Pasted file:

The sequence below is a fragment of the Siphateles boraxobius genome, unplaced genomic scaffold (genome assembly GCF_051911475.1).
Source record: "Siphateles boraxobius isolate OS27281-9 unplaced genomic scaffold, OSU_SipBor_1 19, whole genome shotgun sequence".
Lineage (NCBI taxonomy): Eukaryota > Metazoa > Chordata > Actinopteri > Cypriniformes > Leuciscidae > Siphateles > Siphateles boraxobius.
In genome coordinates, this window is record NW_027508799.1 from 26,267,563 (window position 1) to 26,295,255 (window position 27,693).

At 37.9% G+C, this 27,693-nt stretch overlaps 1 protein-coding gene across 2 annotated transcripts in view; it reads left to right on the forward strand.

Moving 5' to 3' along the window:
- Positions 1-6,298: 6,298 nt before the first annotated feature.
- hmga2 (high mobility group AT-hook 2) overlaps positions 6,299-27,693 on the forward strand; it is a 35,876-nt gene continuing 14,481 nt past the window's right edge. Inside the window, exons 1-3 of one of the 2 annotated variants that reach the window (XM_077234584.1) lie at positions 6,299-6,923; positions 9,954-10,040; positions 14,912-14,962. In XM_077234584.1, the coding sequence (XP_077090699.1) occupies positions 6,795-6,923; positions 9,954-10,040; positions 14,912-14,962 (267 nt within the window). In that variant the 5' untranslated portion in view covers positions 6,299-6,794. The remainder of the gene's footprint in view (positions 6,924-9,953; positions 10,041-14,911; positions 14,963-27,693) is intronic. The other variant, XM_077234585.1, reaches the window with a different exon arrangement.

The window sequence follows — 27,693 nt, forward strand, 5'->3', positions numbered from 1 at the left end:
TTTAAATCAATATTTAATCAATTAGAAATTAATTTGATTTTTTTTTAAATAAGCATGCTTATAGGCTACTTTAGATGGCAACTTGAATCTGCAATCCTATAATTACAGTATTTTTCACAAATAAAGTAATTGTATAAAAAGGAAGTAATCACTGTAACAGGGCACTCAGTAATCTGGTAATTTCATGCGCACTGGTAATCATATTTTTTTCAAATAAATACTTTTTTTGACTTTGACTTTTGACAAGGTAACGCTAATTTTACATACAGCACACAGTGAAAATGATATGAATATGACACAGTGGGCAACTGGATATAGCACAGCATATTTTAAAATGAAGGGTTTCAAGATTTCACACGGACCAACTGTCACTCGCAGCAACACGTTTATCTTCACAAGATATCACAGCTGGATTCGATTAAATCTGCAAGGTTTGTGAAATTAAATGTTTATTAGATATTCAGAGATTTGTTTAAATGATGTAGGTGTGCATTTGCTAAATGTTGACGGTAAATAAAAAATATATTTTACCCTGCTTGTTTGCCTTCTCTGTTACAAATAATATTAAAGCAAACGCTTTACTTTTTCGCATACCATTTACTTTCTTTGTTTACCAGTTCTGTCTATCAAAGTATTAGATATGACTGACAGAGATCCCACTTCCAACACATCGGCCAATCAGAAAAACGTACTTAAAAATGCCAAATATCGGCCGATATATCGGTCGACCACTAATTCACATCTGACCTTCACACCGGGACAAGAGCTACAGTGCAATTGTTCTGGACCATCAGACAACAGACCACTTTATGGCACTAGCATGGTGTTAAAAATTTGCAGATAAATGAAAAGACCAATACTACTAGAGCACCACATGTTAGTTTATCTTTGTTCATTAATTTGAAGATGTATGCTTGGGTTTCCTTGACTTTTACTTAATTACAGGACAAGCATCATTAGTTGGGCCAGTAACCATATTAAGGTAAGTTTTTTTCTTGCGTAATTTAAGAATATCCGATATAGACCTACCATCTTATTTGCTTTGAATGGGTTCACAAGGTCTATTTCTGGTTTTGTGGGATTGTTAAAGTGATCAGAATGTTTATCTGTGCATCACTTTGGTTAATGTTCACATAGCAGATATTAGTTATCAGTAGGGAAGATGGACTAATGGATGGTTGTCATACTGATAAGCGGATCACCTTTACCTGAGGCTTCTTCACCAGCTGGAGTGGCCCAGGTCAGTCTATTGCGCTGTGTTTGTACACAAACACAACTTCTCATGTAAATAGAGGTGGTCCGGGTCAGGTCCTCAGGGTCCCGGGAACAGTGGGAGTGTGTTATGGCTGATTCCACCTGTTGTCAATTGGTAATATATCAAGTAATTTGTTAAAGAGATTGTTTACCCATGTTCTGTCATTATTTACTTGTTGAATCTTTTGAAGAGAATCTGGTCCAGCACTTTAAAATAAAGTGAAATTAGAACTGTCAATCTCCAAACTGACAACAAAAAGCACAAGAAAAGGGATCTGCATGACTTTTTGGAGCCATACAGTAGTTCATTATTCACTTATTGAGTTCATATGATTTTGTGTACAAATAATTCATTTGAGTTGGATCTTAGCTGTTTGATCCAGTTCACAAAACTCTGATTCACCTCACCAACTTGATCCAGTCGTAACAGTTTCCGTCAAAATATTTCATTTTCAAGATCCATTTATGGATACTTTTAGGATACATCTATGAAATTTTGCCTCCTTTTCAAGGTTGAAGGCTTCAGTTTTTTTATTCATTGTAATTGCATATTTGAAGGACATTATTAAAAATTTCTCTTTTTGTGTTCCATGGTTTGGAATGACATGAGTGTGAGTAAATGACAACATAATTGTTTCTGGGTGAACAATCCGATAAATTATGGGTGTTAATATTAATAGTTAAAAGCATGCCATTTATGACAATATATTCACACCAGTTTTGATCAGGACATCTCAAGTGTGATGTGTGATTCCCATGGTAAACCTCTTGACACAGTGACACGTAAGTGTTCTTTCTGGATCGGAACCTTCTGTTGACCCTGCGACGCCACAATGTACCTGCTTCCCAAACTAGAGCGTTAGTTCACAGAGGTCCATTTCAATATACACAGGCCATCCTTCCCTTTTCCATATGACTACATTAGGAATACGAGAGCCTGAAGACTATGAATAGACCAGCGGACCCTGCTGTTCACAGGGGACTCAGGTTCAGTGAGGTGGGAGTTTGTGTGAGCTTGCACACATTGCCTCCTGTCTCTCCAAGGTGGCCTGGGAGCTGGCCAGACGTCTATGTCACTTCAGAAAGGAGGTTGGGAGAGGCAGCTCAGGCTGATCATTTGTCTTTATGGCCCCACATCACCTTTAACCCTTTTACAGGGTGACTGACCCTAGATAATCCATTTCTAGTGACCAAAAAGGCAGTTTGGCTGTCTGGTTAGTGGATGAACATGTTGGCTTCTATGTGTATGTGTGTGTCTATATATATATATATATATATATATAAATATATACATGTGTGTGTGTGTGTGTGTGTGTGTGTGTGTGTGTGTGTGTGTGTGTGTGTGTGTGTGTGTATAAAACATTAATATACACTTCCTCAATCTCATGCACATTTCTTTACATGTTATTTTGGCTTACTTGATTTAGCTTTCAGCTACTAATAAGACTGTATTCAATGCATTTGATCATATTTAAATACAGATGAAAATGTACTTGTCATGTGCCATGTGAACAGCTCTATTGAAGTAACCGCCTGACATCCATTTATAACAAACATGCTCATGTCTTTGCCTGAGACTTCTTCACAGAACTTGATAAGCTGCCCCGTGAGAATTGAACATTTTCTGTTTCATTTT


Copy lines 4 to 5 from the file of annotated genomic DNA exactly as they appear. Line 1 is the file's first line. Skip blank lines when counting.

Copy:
In genome coordinates, this window is record NW_027508799.1 from 26,267,563 (window position 1) to 26,295,255 (window position 27,693).

At 37.9% G+C, this 27,693-nt stretch overlaps 1 protein-coding gene across 2 annotated transcripts in view; it reads left to right on the forward strand.